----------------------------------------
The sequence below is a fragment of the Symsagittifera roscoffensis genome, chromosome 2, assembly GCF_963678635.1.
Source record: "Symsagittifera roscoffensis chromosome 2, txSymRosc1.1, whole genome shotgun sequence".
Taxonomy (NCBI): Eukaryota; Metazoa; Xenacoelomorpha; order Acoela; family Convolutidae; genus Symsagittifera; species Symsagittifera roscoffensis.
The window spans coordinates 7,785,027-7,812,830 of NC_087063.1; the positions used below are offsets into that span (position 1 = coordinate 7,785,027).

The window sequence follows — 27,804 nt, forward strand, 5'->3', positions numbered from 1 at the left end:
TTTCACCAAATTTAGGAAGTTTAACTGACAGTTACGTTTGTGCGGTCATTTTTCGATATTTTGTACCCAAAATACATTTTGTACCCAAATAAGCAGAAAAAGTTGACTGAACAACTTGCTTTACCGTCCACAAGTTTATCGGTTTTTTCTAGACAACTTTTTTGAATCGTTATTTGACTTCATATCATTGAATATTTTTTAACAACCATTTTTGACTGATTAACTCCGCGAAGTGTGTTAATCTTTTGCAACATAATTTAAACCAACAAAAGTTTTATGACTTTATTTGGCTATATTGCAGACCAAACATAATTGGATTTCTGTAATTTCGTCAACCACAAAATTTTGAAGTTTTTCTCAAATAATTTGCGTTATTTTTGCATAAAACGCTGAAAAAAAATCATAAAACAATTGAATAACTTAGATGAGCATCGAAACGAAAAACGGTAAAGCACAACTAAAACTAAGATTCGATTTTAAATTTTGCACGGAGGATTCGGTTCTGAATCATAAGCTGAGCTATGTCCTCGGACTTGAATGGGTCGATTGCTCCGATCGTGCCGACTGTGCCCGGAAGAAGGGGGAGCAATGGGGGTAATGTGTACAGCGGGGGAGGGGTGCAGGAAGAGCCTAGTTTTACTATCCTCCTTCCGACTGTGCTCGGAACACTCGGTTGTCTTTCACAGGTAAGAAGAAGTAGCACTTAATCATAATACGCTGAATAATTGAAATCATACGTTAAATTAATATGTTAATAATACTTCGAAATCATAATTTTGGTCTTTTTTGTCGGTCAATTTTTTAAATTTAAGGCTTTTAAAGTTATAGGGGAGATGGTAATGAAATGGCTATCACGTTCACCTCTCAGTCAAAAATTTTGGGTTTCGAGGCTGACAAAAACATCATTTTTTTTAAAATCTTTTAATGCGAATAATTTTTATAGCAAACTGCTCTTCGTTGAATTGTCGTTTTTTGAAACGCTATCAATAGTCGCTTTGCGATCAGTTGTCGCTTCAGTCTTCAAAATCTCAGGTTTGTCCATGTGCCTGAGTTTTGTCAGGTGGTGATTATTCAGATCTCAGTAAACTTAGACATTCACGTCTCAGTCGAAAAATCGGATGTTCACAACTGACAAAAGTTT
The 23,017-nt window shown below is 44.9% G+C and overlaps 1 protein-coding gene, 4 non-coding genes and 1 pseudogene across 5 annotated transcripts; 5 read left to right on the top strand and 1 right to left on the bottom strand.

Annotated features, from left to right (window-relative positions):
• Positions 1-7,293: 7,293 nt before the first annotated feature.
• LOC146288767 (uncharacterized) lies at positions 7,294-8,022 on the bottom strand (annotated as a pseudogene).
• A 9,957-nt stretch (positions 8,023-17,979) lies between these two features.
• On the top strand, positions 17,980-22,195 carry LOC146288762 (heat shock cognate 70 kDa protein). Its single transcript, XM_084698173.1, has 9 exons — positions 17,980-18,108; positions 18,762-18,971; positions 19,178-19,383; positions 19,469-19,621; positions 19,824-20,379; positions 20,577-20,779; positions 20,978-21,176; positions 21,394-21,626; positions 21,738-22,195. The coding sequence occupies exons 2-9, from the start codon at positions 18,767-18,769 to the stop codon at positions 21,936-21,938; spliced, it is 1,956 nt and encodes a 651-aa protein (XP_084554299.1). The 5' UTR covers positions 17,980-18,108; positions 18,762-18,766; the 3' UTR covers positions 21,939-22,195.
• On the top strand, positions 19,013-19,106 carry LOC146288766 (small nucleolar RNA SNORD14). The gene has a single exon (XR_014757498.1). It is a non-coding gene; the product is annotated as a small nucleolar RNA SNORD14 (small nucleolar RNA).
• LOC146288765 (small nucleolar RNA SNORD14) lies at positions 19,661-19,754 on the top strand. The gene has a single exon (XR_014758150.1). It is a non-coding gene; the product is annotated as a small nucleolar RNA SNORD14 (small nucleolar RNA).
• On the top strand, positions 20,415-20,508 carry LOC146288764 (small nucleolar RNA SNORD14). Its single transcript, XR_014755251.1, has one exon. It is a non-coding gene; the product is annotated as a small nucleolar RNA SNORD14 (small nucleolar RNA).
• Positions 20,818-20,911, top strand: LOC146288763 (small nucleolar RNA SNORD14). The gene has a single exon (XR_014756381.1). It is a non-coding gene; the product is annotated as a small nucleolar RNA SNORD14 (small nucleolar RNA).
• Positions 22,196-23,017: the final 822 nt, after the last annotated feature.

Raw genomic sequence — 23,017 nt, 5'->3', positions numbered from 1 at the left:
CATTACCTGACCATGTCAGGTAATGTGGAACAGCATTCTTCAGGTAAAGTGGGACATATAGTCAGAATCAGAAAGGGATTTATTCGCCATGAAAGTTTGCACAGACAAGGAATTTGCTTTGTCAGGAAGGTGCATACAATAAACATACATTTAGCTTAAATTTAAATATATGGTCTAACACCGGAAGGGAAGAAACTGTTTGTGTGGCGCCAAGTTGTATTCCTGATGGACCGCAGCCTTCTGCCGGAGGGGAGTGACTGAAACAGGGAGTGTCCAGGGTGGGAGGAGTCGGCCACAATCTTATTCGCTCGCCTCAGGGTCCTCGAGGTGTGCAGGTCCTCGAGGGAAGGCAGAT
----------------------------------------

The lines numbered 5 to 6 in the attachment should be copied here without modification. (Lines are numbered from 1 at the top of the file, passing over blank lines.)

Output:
The window sequence follows — 27,804 nt, forward strand, 5'->3', positions numbered from 1 at the left end:
TTTCACCAAATTTAGGAAGTTTAACTGACAGTTACGTTTGTGCGGTCATTTTTCGATATTTTGTACCCAAAATACATTTTGTACCCAAATAAGCAGAAAAAGTTGACTGAACAACTTGCTTTACCGTCCACAAGTTTATCGGTTTTTTCTAGACAACTTTTTTGAATCGTTATTTGACTTCATATCATTGAATATTTTTTAACAACCATTTTTGACTGATTAACTCCGCGAAGTGTGTTAATCTTTTGCAACATAATTTAAACCAACAAAAGTTTTATGACTTTATTTGGCTATATTGCAGACCAAACATAATTGGATTTCTGTAATTTCGTCAACCACAAAATTTTGAAGTTTTTCTCAAATAATTTGCGTTATTTTTGCATAAAACGCTGAAAAAAAATCATAAAACAATTGAATAACTTAGATGAGCATCGAAACGAAAAACGGTAAAGCACAACTAAAACTAAGATTCGATTTTAAATTTTGCACGGAGGATTCGGTTCTGAATCATAAGCTGAGCTATGTCCTCGGACTTGAATGGGTCGATTGCTCCGATCGTGCCGACTGTGCCCGGAAGAAGGGGGAGCAATGGGGGTAATGTGTACAGCGGGGGAGGGGTGCAGGAAGAGCCTAGTTTTACTATCCTCCTTCCGACTGTGCTCGGAACACTCGGTTGTCTTTCACAGGTAAGAAGAAGTAGCACTTAATCATAATACGCTGAATAATTGAAATCATACGTTAAATTAATATGTTAATAATACTTCGAAATCATAATTTTGGTCTTTTTTGTCGGTCAATTTTTTAAATTTAAGGCTTTTAAAGTTATAGGGGAGATGGTAATGAAATGGCTATCACGTTCACCTCTCAGTCAAAAATTTTGGGTTTCGAGGCTGACAAAAACATCATTTTTTTTAAAATCTTTTAATGCGAATAATTTTTATAGCAAACTGCTCTTCGTTGAATTGTCGTTTTTTGAAACGCTATCAATAGTCGCTTTGCGATCAGTTGTCGCTTCAGTCTTCAAAATCTCAGGTTTGTCCATGTGCCTGAGTTTTGTCAGGTGGTGATTATTCAGATCTCAGTAAACTTAGACATTCACGTCTCAGTCGAAAAATCGGATGTTCACAACTGACAAAAGTTT